As part of efforts to ensure compliance with weight laws, Minister of Transport and Works, Hon. Michael Henry, launched the Ministry’s Vehicle Weight Enforcement programme in Rockfort, East Kingston on Tuesday (December 15).
Mr. Henry, said that the programme was “long overdue,” noting that it was not meant to “target anyone”, but to help everyone and bring a level of integrity to the transport system.
Voicing his concerns regarding the overloading of vehicles, the Minister pointed out that this practice reduces the life of the vehicles, increases operational and maintenance costs, increases the risk of an accident, decreases breaking and steering efficiency and increases stress on the vehicles mechanism, thus increasing the risk of failures.
Director of the Island Traffic Authority, Paul Clemetson, noted that despite the existence of the legislation (Road Traffic Act of 1938), which makes it an offence to exceed the weight limit prescribed for trucks, tractor or trailers that operate on the roads, some operators have taken the matter of overloading to an “all-time high”.
A truck mounts a portable weigh scale during a demonstration, following the launch of the Ministry of Transport and Works’ Vehicle Weight Enforcement programme in Rockfort, East Kingston on Tuesday, December 15.
He cited studies done by the National Works Agency (NWA) that have revealed that operators ply the roads with loads that exceed the legal limit by over 200 per cent, far exceeding the load-bearing capacity of any road surface.
Mr. Clemetson also pointed out that the practice of overloading has resulted in huge costs to the nation, where billions of dollars have been spent to repair or resurface roads that were not allowed to last the projected life of 15 years, but were destroyed within two to three years.
He said that the programme seeks to avoid excess and needless damage to the roads and structures caused by overloading; enable the safe operation of trucks and other vehicles within the traffic environment; secure the compliance of truck operators to weight laws; protect law-abiding operators from illegal competition; and improve safety within the traffic environment.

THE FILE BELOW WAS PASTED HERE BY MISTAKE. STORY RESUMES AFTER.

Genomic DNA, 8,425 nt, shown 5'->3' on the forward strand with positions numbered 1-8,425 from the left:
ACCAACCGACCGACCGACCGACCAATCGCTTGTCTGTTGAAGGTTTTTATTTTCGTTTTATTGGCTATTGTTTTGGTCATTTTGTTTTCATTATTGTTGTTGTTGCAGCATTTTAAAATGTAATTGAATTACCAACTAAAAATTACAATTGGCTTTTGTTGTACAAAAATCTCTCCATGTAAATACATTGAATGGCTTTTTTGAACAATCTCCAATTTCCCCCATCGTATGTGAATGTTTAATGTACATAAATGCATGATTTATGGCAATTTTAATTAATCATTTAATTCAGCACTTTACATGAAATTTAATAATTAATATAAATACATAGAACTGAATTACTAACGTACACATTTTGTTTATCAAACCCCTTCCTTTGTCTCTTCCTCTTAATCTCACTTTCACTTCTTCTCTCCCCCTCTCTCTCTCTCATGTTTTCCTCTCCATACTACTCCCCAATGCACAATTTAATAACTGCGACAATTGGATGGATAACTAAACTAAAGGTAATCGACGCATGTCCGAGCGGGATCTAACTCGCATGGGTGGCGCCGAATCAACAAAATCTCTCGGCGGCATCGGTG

Mechanisms that will be used to ensure compliance, include the use of permanent roadside scales/stations which will be operated on schedule, as well as randomly; portable weigh scales, which will be randomly mounted on roadside weigh bays; and sub-pavement weigh-in-motion devices, that will be equipped with cameras and relevant Information Technology (IT) equipment for monitoring and screening trucks.
The Ministry acquired two portable vehicle weigh scales in September. Cabinet approved $100 million in October to install the first scale at Harbour View, St. Andrew. The contract for the construction of the scale facility was awarded to Tankweld Construction Company.
Being that Harbour View is the entry point of trucks transporting marl, aggregate and shale from quarries and mining operations along the Pamphret Main Road from St Thomas to the Corporate Area, it was selected as a priority location .
In March, the Ministry signed a US$500 million contract with Advance Scales and Equipment Limited for the supply and installation of four weigh scales. Other scales are to be sited in the vicinity of the Ferry Police Station, St. Catherine; Coral Spring, Trelawny; and Agualta Vale, St. Mary.
Permanent Secretary in the Ministry, Dr. Alwin Hales, said that the Ministry allocated some $200 million in its budget this year, to deal with the design and construction of permanent weigh scales, noting that the construction of one of those scales would begin shortly.